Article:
Barry McNamara  |   Published January 21, 2018

Return trip to Ecuador

Students have life-changing experience during 10-day project in South America
  • During their 10-day trip to Ecuador, the Monmouth group enjoyed a trip to the Equator.
MONMOUTH, Ill. – While making an effort to help a local organization that changes the lives of young children in Ecuador, a group of Monmouth College students and faculty had a life-changing experience of its own.

Seven students and two faculty members took part in a 10-day project in the South American country during the College’s winter break that included working with children at some of the many farmers’ markets in the capital city of Quito.

The Monmouth group was accompanied in Quito by staff members from United to Benefit Ecuadorian Children, International. UBECI is an organization that provides educational resources to market children, with a goal of getting them into school when they’re of age.

“The farmers markets go from about 4 a.m. until 6 p.m., and the kids play and sleep at their booths,” said Assistant Professor of Educational Studies Michelle Holschuh Simmons, who led the trip, along with Assistant Professor of Anthropology Megan Hinrichsen. Both professors led a similar trip to Ecuador last year.

Two representatives from UBECI were the regular teachers. The visiting volunteers, such as Monmouth’s group, serve as what Simmons called “teaching assistants.”

“A typical day would be to go to a market in the morning, engage the kids for two and a half hours, break away for lunch, and then have another two and a half-hour session in the afternoon, either at the same market or at a new one,” said Simmons. “This year’s theme is hygiene. We’d play games related to that, including one where paint was used to replicate germs, and the children could see the way germs spread. It was kind of like ‘tag.’”

They also sang songs with students, used learning toys such as puzzles and Legos, and played soccer.

“We simply had fun with them,” said Simmons. “They were very open to just coming up to us and sitting on our laps.”

It was not only the Ecuadorian children who were positively influenced.

“My time in Ecuador was nothing short of a life-changing experience,” said Chelsea Schupp ’18 of Schaumburg, Ill. “I didn’t know what to expect since I had never participated in a volunteer service trip, but it was full of pleasant surprises. … I discovered that despite your background, your circumstances, or what society may say about you, you are worthy. Something magical happened to me after making those kids smile, and I can’t wait to bring that feeling with me into the real world once I graduate in May.”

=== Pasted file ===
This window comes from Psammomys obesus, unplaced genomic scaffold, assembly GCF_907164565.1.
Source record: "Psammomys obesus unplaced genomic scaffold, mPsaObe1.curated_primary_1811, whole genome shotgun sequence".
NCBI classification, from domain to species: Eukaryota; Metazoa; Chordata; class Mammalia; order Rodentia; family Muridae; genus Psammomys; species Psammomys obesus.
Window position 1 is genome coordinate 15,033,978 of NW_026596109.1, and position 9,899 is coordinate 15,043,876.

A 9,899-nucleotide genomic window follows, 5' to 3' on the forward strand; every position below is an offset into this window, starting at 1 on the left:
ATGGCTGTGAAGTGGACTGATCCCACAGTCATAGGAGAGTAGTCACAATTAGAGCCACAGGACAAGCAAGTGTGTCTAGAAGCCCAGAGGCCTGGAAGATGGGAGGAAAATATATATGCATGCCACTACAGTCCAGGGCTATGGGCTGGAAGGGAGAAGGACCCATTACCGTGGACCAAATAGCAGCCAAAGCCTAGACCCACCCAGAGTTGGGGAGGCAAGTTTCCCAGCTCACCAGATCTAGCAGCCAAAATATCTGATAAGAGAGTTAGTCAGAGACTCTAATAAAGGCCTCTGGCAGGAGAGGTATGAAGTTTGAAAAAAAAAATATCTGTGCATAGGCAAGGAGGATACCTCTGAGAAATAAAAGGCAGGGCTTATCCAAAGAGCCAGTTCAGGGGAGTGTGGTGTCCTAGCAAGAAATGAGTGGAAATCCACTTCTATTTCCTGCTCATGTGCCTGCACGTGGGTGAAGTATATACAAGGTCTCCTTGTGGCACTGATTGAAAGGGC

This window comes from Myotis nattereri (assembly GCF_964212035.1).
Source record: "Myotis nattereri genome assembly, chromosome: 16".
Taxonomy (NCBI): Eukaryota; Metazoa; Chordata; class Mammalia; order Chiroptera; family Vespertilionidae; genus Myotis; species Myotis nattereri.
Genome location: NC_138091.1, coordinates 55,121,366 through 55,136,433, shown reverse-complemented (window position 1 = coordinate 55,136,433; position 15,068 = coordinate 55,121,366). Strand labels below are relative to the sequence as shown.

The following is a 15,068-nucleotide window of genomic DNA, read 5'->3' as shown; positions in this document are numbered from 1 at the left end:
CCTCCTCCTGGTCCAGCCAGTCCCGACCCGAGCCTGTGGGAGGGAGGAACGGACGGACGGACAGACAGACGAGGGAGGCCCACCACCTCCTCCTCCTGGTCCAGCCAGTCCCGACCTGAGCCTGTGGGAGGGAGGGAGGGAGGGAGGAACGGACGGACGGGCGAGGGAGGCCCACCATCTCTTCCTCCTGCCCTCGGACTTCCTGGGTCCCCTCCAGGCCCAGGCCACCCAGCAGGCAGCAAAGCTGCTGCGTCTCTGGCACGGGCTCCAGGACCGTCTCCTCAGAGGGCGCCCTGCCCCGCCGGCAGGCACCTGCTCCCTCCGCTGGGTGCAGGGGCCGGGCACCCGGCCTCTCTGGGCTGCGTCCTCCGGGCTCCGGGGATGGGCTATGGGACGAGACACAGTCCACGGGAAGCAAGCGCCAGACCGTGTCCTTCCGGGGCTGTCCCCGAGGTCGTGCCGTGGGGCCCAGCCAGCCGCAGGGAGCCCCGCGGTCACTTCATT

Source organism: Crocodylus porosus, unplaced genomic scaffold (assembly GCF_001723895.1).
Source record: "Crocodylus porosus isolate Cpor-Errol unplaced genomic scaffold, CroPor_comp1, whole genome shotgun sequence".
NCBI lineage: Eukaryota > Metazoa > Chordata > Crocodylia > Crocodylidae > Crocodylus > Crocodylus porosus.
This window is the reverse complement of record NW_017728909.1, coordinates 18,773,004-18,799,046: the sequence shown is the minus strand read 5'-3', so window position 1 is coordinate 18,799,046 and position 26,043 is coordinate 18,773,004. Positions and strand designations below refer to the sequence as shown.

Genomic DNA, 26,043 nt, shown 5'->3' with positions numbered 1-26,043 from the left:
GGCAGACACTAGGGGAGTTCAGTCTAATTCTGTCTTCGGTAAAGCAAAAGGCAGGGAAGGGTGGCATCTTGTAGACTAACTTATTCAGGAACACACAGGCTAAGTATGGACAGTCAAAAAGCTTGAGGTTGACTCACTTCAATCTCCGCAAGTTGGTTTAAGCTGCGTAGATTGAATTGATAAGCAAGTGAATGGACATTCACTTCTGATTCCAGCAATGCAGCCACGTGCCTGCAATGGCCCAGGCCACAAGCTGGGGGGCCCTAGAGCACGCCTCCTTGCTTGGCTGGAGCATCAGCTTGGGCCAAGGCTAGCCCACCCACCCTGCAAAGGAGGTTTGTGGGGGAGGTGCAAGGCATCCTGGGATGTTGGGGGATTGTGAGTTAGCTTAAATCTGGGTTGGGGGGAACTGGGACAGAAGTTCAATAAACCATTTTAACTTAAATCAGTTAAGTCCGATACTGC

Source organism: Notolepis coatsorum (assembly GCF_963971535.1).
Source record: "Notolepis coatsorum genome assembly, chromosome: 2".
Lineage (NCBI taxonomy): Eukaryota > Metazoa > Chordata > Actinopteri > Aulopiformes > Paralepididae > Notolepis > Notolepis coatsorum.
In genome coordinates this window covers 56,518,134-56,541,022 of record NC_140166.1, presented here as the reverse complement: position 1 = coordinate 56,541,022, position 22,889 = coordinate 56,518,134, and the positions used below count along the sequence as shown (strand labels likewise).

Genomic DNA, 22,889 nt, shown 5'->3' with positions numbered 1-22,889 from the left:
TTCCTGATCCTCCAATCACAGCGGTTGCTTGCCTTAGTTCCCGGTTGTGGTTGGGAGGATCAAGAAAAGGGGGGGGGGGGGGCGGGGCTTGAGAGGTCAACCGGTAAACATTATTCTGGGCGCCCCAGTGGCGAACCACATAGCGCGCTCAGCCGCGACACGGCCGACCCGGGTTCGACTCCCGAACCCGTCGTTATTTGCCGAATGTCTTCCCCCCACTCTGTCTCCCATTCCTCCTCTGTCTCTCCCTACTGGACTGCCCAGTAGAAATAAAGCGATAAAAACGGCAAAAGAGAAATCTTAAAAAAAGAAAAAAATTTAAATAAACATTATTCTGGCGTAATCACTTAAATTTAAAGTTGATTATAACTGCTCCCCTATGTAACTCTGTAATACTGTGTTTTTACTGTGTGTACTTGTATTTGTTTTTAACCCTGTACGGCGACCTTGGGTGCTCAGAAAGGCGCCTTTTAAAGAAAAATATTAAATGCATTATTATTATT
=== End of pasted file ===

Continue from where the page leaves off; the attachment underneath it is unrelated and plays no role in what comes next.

To prepare for the trip, the Monmouth students read a book assigned by Hinrichsen – Begging as a Path to Progress: Indigenous Women and Children and the Struggle for Ecuador’s Urban Spaces by Kate Swanson. They also read shorter texts assigned by Simmons, including a chapter from Pedagogy of the Oppressed by Paulo Freire, which she said helped the group examine “the structural barriers to education that exist for the people of Quito as well as for people here in our own community.”

On the trip home, the group had a long layover in Houston, which they used for an extra class session.

“We first asked them to do some writing about the differences between what they read in preparation for the trip and what they saw,” said Simmons. “Then they talked about what they wrote, and there was a time for group discussion after each student spoke. … The students really understand the complexities of access to education, and they know it’s not just a problem in Ecuador – it’s here, too. This trip gave them a new view of those problems.”

Hinrichsen said the experience also underscored the value of study abroad.

“I think study abroad, whether it’s a year, a month, or a week, is an important experience for students of all backgrounds,” she said. “Off-campus study allows students to see and experience the local contexts we learn about in class. Reading about social issues is important, but off-campus experiences also teach an important lesson that the people they read about in articles and books are all real people who live real and complex lives. People are not just the issues they face.”

Although this was Hinrichsen’s second trip to Ecuador with Monmouth students, she has traveled there many times.

“I’ve worked in Ecuador since 2011,” she said. “If you ask a student who’s taken any of my classes, they’ll be able to tell you that I mention Ecuador quite a bit. It’s a great opportunity for me to introduce students to a place I know so well and care so much about. I hope that they leave Ecuador with a similar feeling and a greater desire to travel to learn about the world in general.”

Hinrichsen is working on a book about her research in Ecuador and plans to return there this summer to complete more research. A medical anthropologist – and a member of the College’s Global Food Security Triad faculty – she’s been studying health and well-being with a focus on nutrition and food security.
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